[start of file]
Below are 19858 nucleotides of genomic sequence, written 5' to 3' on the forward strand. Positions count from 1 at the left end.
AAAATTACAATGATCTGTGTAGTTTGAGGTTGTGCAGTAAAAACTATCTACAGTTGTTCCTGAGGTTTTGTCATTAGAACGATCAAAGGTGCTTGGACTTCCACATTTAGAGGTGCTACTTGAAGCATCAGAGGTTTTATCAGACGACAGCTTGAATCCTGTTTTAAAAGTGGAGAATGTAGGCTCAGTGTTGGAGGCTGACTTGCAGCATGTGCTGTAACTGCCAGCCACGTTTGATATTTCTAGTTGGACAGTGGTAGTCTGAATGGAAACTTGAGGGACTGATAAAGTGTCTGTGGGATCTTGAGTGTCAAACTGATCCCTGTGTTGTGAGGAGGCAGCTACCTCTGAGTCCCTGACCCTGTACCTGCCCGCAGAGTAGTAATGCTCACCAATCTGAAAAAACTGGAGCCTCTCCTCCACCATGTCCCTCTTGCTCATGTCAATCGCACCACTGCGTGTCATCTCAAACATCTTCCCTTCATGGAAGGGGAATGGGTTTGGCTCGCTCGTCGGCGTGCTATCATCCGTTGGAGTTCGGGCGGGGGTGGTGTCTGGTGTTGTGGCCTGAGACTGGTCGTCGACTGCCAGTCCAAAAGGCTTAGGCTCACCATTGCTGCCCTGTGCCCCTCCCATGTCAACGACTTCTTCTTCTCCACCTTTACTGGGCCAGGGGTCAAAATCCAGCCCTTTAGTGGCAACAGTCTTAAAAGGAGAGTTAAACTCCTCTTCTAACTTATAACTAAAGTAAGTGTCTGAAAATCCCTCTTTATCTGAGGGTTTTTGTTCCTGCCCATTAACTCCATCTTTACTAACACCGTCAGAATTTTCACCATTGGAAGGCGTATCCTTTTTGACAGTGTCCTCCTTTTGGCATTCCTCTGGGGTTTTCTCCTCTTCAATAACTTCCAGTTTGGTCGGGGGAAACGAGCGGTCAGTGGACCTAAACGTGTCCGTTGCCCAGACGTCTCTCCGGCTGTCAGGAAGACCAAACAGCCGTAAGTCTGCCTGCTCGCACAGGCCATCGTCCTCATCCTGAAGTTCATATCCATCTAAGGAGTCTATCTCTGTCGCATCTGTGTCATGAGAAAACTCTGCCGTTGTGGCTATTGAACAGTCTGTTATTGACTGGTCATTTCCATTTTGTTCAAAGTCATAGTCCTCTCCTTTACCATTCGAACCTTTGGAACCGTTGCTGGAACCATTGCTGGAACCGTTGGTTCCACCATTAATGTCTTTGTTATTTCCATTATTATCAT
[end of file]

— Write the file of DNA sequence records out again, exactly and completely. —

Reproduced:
Below are 19858 nucleotides of genomic sequence, written 5' to 3' on the forward strand. Positions count from 1 at the left end.
AAAATTACAATGATCTGTGTAGTTTGAGGTTGTGCAGTAAAAACTATCTACAGTTGTTCCTGAGGTTTTGTCATTAGAACGATCAAAGGTGCTTGGACTTCCACATTTAGAGGTGCTACTTGAAGCATCAGAGGTTTTATCAGACGACAGCTTGAATCCTGTTTTAAAAGTGGAGAATGTAGGCTCAGTGTTGGAGGCTGACTTGCAGCATGTGCTGTAACTGCCAGCCACGTTTGATATTTCTAGTTGGACAGTGGTAGTCTGAATGGAAACTTGAGGGACTGATAAAGTGTCTGTGGGATCTTGAGTGTCAAACTGATCCCTGTGTTGTGAGGAGGCAGCTACCTCTGAGTCCCTGACCCTGTACCTGCCCGCAGAGTAGTAATGCTCACCAATCTGAAAAAACTGGAGCCTCTCCTCCACCATGTCCCTCTTGCTCATGTCAATCGCACCACTGCGTGTCATCTCAAACATCTTCCCTTCATGGAAGGGGAATGGGTTTGGCTCGCTCGTCGGCGTGCTATCATCCGTTGGAGTTCGGGCGGGGGTGGTGTCTGGTGTTGTGGCCTGAGACTGGTCGTCGACTGCCAGTCCAAAAGGCTTAGGCTCACCATTGCTGCCCTGTGCCCCTCCCATGTCAACGACTTCTTCTTCTCCACCTTTACTGGGCCAGGGGTCAAAATCCAGCCCTTTAGTGGCAACAGTCTTAAAAGGAGAGTTAAACTCCTCTTCTAACTTATAACTAAAGTAAGTGTCTGAAAATCCCTCTTTATCTGAGGGTTTTTGTTCCTGCCCATTAACTCCATCTTTACTAACACCGTCAGAATTTTCACCATTGGAAGGCGTATCCTTTTTGACAGTGTCCTCCTTTTGGCATTCCTCTGGGGTTTTCTCCTCTTCAATAACTTCCAGTTTGGTCGGGGGAAACGAGCGGTCAGTGGACCTAAACGTGTCCGTTGCCCAGACGTCTCTCCGGCTGTCAGGAAGACCAAACAGCCGTAAGTCTGCCTGCTCGCACAGGCCATCGTCCTCATCCTGAAGTTCATATCCATCTAAGGAGTCTATCTCTGTCGCATCTGTGTCATGAGAAAACTCTGCCGTTGTGGCTATTGAACAGTCTGTTATTGACTGGTCATTTCCATTTTGTTCAAAGTCATAGTCCTCTCCTTTACCATTCGAACCTTTGGAACCGTTGCTGGAACCATTGCTGGAACCGTTGGTTCCACCATTAATGTCTTTGTTATTTCCATTATTATCAT